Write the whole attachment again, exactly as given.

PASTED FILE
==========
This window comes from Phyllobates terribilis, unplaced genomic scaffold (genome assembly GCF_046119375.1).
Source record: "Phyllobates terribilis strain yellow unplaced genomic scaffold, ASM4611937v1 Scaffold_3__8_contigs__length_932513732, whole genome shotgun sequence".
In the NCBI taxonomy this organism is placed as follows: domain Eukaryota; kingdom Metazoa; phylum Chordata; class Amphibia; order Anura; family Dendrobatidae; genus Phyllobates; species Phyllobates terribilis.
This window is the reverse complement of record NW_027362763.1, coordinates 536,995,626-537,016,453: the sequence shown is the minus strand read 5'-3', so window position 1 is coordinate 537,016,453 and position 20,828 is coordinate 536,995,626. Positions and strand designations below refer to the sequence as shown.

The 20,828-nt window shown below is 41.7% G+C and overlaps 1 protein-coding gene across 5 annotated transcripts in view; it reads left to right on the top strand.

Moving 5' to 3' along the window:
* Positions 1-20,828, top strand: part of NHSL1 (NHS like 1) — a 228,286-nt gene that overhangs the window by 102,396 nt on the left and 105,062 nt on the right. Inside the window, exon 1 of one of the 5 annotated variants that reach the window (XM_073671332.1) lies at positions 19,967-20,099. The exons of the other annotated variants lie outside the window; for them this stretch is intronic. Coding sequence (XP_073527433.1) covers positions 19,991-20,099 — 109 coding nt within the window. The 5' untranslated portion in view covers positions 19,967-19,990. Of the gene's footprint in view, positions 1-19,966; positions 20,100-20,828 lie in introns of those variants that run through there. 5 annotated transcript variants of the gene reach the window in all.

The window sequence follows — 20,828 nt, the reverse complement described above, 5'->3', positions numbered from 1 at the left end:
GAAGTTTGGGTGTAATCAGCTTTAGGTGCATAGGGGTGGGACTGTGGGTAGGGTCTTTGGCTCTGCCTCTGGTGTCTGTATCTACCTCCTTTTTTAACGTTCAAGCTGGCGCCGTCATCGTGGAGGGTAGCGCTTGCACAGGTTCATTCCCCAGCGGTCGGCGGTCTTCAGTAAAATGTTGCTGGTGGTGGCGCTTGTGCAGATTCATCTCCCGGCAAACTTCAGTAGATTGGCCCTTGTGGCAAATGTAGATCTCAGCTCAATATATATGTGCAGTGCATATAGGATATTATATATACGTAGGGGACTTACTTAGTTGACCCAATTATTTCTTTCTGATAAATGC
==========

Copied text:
This window comes from Phyllobates terribilis, unplaced genomic scaffold (genome assembly GCF_046119375.1).
Source record: "Phyllobates terribilis strain yellow unplaced genomic scaffold, ASM4611937v1 Scaffold_3__8_contigs__length_932513732, whole genome shotgun sequence".
In the NCBI taxonomy this organism is placed as follows: domain Eukaryota; kingdom Metazoa; phylum Chordata; class Amphibia; order Anura; family Dendrobatidae; genus Phyllobates; species Phyllobates terribilis.
This window is the reverse complement of record NW_027362763.1, coordinates 536,995,626-537,016,453: the sequence shown is the minus strand read 5'-3', so window position 1 is coordinate 537,016,453 and position 20,828 is coordinate 536,995,626. Positions and strand designations below refer to the sequence as shown.

The 20,828-nt window shown below is 41.7% G+C and overlaps 1 protein-coding gene across 5 annotated transcripts in view; it reads left to right on the top strand.

Moving 5' to 3' along the window:
* Positions 1-20,828, top strand: part of NHSL1 (NHS like 1) — a 228,286-nt gene that overhangs the window by 102,396 nt on the left and 105,062 nt on the right. Inside the window, exon 1 of one of the 5 annotated variants that reach the window (XM_073671332.1) lies at positions 19,967-20,099. The exons of the other annotated variants lie outside the window; for them this stretch is intronic. Coding sequence (XP_073527433.1) covers positions 19,991-20,099 — 109 coding nt within the window. The 5' untranslated portion in view covers positions 19,967-19,990. Of the gene's footprint in view, positions 1-19,966; positions 20,100-20,828 lie in introns of those variants that run through there. 5 annotated transcript variants of the gene reach the window in all.

The window sequence follows — 20,828 nt, the reverse complement described above, 5'->3', positions numbered from 1 at the left end:
GAAGTTTGGGTGTAATCAGCTTTAGGTGCATAGGGGTGGGACTGTGGGTAGGGTCTTTGGCTCTGCCTCTGGTGTCTGTATCTACCTCCTTTTTTAACGTTCAAGCTGGCGCCGTCATCGTGGAGGGTAGCGCTTGCACAGGTTCATTCCCCAGCGGTCGGCGGTCTTCAGTAAAATGTTGCTGGTGGTGGCGCTTGTGCAGATTCATCTCCCGGCAAACTTCAGTAGATTGGCCCTTGTGGCAAATGTAGATCTCAGCTCAATATATATGTGCAGTGCATATAGGATATTATATATACGTAGGGGACTTACTTAGTTGACCCAATTATTTCTTTCTGATAAATGC